Leadership styles were another cultural difference to overcome.
“One of the biggest cultural differences between the Marines and the Air Force is how you are a leader,” Franz said.
He said in the Air Force he learned how to use transformational leadership.
Even with the challenges, the Deters enjoy the control and flexibility the ANG offers. Guardsmen are given the opportunity to work as active duty or part time.
“Another benefit the ANG gives is staying in the same place for your whole 20 years, so you can really become a subject matter expert at your location,” Franz said.
“It's neat because you're working around the same people for years versus the rotation and new people coming in active duty,” Jessica said. “In the ANG, you could be around the same people for 20 years, so the bonds and connections are stronger.”
Working active duty in the ANG can come with risks.
Early on in their relationship, the Deters hit a challenge active Guard members dread.
They lost their active orders.
“Every year, we expected to get our orders renewed, but they sat us down and told us our orders hadn’t been renewed, so technically we didn’t have a job,” Franz said. “We were completely reliant on the military, but now we had to drop back to part-time status and find jobs.”
The Deters, who had just started dating at the time, had to start working every job they could find.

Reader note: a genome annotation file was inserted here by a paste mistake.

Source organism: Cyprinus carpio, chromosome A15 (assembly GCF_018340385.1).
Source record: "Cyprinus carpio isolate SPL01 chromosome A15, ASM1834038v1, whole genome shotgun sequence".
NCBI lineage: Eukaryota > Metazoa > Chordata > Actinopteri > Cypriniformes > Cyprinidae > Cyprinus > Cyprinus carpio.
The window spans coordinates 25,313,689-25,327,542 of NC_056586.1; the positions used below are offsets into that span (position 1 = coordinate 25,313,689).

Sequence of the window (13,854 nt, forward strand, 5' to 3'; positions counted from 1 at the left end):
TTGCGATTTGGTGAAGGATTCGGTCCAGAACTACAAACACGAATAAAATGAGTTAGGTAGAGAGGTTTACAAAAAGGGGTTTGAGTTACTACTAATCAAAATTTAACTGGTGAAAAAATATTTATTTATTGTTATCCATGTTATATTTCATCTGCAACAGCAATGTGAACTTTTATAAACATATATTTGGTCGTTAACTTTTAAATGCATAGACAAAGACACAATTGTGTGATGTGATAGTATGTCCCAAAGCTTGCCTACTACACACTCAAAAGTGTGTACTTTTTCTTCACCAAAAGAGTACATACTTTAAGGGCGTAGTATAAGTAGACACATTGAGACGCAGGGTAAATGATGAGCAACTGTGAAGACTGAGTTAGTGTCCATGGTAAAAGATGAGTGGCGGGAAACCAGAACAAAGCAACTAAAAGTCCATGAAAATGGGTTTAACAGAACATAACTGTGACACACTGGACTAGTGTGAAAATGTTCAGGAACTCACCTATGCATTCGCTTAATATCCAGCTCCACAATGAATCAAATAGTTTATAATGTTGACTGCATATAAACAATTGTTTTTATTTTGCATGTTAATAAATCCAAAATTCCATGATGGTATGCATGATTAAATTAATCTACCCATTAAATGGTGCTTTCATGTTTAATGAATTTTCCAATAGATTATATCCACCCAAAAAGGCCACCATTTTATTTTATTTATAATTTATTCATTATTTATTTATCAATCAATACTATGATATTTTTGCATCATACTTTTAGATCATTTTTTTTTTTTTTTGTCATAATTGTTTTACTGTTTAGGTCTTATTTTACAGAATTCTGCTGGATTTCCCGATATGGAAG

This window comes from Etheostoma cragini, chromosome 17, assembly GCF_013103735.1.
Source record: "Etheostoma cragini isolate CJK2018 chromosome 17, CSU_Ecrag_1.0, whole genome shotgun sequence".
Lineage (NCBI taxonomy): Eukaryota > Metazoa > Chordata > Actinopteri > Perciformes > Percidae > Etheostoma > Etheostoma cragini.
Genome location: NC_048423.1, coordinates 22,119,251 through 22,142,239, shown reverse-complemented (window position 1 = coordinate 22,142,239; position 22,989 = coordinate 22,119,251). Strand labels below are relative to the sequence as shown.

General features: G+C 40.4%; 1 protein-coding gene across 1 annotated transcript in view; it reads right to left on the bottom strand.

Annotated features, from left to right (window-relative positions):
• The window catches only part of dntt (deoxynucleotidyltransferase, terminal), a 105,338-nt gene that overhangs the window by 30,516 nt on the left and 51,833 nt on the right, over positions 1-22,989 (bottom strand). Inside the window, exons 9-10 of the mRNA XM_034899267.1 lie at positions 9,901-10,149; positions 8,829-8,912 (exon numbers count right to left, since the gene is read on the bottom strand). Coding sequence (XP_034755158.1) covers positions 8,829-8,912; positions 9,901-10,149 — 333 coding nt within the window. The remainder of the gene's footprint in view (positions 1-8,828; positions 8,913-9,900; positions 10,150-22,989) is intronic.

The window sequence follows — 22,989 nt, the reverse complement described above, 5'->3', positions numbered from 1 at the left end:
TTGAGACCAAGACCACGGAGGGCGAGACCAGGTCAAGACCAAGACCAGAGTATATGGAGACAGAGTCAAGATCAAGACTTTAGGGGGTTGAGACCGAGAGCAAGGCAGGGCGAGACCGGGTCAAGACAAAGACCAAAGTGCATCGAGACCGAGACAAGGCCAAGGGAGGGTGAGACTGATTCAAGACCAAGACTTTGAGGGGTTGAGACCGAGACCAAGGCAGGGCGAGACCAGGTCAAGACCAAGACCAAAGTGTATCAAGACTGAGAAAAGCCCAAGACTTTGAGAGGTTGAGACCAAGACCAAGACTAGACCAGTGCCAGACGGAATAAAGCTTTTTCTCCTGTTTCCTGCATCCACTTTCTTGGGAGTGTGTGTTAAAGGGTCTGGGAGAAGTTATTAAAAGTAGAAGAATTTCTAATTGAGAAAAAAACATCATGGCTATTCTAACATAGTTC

“It was so stressful,” Franz said. “The first couple weeks we were together were some of the hardest times we've ever had financially, and we haven't forgotten that. We're career ANGs but we still don't have a comfortable mentality that we're going to retire. We feel like we have to prove ourselves every day because we never want to go back to how it was.”
Even with all of the challenges, the Deters enjoy the understanding that comes with military-to-military marriage.
“It’s a bigger deal than you might think,” Franz said. “When you get home and want to vent about how tough it is, civilians are not going to understand and they have to ask for clarification. Having a person who already gets it and has been there is pretty cool.”
Jessica said having someone to talk to about work and who knows what she is talking about is huge.
“With military-to-civilian, there's always a little bit of a language barrier there,” Jessica said. “When they want to vent or have questions or need advice about certain things, they're not going to have the avenue military-to-military does.”
Overall, the Deters said they are glad they made the decision to continue their military careers by joining the ANG.
“It can be stressful, and sometimes I wish we had more people for support, but I think when it’s all over, I am going to be very proud to say I’ve retired in the ANG,” Franz said.